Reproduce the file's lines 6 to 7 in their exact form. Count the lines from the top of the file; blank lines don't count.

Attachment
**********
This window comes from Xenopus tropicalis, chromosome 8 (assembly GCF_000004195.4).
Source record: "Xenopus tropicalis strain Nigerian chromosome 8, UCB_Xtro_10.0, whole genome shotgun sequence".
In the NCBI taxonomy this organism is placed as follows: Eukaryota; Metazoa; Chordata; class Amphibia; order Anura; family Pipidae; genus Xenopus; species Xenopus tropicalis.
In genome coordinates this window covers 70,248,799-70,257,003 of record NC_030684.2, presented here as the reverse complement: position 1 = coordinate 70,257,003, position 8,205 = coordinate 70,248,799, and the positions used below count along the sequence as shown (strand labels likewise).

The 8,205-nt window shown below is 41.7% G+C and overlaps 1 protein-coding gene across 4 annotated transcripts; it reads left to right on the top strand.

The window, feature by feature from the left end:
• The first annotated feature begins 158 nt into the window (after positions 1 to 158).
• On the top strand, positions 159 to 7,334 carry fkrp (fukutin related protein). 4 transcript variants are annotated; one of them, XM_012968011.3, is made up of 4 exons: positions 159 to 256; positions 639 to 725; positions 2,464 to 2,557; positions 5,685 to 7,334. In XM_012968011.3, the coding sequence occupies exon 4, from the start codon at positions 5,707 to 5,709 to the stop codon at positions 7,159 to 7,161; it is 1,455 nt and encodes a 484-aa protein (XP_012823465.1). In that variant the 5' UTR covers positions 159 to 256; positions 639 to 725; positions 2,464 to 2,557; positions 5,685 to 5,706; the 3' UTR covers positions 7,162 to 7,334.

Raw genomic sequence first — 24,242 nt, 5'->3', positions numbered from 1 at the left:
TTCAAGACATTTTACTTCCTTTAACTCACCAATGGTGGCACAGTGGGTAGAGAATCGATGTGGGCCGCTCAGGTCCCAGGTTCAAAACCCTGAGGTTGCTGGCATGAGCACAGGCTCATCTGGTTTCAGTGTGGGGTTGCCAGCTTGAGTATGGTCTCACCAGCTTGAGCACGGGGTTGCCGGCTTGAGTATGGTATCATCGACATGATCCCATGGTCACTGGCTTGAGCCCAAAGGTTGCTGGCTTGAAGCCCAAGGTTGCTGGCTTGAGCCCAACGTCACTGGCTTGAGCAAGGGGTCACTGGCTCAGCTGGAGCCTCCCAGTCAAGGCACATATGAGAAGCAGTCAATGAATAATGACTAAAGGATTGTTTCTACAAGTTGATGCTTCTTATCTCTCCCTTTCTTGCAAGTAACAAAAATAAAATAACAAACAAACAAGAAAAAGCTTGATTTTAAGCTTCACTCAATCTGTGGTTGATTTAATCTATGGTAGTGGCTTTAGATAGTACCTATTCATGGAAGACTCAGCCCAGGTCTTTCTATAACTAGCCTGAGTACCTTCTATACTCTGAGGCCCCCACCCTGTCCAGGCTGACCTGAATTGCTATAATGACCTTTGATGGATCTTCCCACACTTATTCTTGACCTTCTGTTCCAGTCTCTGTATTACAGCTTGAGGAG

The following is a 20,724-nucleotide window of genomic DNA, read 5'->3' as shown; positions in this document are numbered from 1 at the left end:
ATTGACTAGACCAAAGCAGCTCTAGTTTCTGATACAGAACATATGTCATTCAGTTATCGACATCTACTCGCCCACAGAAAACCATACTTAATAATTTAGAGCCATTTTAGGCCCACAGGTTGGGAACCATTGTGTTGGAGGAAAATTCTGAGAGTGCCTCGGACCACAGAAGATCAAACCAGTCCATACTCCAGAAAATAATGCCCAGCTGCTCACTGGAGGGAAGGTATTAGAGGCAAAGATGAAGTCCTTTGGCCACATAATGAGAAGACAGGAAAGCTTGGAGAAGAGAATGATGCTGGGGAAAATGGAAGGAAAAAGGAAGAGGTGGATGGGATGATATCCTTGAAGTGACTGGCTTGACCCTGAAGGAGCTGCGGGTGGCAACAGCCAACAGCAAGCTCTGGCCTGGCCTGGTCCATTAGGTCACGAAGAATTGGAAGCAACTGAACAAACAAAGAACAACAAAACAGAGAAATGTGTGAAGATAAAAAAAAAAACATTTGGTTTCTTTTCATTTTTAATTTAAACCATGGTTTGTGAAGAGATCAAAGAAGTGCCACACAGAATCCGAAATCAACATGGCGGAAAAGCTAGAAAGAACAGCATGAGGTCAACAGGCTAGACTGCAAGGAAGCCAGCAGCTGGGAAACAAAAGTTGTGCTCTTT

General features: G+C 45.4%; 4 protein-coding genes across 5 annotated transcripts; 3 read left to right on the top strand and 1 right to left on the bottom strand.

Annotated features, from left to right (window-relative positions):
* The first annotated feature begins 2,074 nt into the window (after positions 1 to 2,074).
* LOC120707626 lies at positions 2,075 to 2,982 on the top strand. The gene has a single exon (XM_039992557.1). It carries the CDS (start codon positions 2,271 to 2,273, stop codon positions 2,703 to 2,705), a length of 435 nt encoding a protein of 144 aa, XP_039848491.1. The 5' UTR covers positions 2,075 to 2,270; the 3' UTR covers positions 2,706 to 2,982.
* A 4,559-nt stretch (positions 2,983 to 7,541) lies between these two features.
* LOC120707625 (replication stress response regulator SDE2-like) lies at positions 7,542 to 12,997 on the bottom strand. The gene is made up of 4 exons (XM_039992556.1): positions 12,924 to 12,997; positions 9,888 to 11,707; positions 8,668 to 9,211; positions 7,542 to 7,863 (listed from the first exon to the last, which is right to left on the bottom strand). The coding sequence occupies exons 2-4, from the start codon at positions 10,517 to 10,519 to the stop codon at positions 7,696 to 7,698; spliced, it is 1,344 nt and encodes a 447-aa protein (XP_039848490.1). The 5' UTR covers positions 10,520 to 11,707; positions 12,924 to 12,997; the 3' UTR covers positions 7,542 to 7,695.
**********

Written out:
The window, feature by feature from the left end:
• The first annotated feature begins 158 nt into the window (after positions 1 to 158).